# Prove linearity of map involving dual space

For the problem below, I'm not yet used to proving linearity where dual spaces are involved so any help with this problem will be appreciated.

Let $$V$$ be a vector space over some field $$F$$, and $$V^*=\mathcal{L}(V,F)$$ its dual space. For every fixed $$v\in V$$, define a map

$$S_v:V^*\rightarrow F, T\mapsto T(v).$$

a) Show that $$S_v$$ is a linear map

b) Show that $$V\to (V^*)^*,\ v\mapsto S_v$$ is linear

c) Show that the map in part b is injective, and that for $$\dim V<\infty$$, it is an isomorphism.

• You could start by writing the condition that $S_v$ must satisfy in order to be linear. Then apply the definition of $S_v$. Nov 4 '17 at 0:30

For part $(a)$ you need to show that each $S_v$ is linear. That is, for each $T,T'\in V^*$ and each scalar $\alpha\in F$, we have $$S_v(T+\alpha T')=S_v(T)+\alpha S_v(T').$$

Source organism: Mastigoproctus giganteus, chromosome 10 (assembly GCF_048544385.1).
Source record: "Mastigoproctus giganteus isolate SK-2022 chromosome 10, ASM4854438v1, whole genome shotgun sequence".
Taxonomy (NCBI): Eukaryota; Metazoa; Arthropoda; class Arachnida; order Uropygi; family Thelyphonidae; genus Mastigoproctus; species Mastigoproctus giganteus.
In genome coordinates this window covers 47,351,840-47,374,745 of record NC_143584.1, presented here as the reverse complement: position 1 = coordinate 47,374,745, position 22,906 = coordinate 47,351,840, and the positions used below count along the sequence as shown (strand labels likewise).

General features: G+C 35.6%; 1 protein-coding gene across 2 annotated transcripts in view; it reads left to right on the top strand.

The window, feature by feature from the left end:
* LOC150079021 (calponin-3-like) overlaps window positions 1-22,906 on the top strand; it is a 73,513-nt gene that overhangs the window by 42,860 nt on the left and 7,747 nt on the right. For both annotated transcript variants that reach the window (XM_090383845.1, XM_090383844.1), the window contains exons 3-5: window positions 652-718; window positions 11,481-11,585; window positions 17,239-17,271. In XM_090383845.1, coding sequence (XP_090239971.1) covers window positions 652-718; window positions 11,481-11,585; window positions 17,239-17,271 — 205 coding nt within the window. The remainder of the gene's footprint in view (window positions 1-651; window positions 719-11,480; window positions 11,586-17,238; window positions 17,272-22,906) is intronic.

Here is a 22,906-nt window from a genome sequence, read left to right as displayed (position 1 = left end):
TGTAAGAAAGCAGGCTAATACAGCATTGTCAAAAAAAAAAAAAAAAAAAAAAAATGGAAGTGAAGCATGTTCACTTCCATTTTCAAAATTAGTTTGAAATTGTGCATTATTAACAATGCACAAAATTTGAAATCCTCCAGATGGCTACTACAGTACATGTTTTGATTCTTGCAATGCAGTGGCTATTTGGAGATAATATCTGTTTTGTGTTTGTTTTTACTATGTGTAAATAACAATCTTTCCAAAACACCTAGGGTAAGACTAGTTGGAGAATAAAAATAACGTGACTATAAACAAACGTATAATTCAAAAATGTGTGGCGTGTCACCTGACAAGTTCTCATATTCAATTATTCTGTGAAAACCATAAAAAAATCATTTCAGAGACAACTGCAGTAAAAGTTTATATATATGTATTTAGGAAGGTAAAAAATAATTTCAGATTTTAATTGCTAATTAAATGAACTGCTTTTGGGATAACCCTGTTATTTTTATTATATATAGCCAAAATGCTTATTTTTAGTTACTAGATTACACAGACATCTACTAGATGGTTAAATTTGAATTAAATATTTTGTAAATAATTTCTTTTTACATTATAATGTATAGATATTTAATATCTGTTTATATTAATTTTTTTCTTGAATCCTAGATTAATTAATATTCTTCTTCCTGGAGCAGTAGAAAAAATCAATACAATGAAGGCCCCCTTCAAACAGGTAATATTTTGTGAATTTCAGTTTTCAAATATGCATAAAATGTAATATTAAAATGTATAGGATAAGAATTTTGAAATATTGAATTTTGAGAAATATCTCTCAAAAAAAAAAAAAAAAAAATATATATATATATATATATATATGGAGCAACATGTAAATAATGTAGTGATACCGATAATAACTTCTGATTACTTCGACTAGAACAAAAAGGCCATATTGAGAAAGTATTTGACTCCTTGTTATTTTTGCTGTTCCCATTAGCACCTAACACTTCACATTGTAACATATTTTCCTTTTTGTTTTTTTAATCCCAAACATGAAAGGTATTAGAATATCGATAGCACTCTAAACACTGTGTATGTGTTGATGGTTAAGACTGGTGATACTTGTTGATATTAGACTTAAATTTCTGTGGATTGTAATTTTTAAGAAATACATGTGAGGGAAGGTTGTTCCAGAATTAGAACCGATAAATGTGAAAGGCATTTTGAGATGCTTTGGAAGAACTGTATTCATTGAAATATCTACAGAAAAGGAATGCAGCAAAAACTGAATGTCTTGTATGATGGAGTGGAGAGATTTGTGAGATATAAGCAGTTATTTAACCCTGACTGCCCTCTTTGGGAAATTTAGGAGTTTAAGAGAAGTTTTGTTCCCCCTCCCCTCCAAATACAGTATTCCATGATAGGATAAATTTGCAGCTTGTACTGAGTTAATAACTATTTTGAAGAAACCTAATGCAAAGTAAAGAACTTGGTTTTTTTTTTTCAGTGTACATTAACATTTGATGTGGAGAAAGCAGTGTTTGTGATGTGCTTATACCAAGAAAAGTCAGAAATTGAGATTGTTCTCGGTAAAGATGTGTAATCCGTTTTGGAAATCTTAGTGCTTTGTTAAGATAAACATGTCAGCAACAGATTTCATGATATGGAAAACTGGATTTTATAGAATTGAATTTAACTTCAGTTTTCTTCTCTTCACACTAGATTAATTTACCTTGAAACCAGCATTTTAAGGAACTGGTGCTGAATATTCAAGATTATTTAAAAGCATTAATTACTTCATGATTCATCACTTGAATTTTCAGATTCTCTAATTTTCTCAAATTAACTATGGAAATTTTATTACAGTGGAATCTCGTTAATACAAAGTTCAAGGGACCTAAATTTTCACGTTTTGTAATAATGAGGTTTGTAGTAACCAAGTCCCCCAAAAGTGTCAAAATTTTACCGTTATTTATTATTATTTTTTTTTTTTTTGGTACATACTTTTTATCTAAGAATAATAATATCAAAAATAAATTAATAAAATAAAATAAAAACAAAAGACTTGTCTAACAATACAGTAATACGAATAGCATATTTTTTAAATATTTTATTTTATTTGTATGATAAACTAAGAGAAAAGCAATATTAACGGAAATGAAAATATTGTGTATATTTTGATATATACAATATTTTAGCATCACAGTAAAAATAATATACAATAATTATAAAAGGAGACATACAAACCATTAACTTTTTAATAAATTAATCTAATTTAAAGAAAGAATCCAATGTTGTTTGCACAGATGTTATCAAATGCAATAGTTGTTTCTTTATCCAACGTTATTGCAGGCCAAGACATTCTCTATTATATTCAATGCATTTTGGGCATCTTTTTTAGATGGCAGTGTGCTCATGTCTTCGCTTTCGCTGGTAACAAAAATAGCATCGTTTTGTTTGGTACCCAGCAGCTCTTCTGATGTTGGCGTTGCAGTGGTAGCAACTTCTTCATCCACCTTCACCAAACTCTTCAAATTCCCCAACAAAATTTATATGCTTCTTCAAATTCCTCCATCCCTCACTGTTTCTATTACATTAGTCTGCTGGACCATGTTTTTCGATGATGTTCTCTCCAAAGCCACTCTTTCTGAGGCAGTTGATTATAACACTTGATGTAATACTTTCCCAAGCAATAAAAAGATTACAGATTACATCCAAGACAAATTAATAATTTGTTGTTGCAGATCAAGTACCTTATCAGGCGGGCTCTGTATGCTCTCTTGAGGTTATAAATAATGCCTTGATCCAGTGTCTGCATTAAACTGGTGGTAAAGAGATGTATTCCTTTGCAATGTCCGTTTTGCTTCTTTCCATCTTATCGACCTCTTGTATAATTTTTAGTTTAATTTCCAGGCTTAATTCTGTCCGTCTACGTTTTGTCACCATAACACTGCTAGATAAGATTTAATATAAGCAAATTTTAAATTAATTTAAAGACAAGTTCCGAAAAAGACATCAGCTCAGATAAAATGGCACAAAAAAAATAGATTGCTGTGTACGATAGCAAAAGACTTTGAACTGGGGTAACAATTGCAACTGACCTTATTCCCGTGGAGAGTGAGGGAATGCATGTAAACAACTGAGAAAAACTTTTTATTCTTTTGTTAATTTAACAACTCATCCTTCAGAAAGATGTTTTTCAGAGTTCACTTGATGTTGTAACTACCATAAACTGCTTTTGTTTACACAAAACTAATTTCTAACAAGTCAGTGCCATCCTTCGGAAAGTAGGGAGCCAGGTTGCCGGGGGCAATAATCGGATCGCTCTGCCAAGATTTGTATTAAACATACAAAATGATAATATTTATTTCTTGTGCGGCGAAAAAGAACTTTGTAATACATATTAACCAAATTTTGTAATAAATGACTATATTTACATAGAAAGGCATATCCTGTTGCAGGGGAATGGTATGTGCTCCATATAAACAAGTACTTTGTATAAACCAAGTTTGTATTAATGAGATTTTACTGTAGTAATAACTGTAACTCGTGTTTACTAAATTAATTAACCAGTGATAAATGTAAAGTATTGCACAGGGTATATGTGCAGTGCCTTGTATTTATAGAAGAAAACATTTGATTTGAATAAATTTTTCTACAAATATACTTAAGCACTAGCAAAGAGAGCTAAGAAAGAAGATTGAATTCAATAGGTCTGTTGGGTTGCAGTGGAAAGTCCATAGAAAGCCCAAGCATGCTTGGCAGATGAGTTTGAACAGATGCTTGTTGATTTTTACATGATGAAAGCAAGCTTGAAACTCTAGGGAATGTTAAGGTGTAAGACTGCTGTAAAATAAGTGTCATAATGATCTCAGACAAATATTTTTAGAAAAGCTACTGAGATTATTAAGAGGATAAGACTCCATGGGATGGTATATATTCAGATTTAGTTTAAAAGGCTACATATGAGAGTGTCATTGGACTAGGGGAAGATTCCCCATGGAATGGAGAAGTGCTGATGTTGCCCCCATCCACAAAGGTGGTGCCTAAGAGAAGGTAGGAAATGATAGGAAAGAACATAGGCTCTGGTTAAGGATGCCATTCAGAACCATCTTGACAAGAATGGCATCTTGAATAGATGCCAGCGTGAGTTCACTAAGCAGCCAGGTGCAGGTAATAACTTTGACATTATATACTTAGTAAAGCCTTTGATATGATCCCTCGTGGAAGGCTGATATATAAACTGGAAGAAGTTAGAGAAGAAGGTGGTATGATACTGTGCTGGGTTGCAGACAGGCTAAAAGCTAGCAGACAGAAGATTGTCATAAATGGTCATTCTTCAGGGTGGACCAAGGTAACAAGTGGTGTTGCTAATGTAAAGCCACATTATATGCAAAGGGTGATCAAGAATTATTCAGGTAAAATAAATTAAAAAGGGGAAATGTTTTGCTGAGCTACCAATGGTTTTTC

For part $(b)$ you need to show that the map $v\mapsto S_v$ is linear. That is, for each $v,v'\in V$ and each scalar $\alpha\in F$ we have have $$S_{v+\alpha v'}=S_v+\alpha S_{v'}.$$
For a) you need to check that $S_v(aT+bU) = aS_v(T)+bS_v(U)$. Remember that $aT+bU$ is defined pointwise: its value at $v$ is $(aT+bU)(v) = aT(v)+bU(v)$.
For b) you need to check that $S_{av+bu} = aS_v+bS_u$. Check that these two functionals agree on any argument $T$. On the left-hand side, use that $T$ is itself a linear map. Remember what $S_v$ does to linear maps.
To see part 3, note $S_v=0 \implies S_v(v^i)=0 ,\forall i$, where $v^1,\dots, v^n$ is the basis of dual one forms for $V^*$ with $v^i(v_j)=\delta _i^j$, ( the kronecker delta. .. ) where $v_1,\dots, v_n$ is a given basis for $V$... which implies that $v$ is the zero linear combination of the $v_i$, so zero. ..
Finally use the fact that, in the finite dimensional case, the dual space has the same dimension as $V$. We wind up with a linear injection between $n-$dimensional vector spaces, hence an isomorphism. ..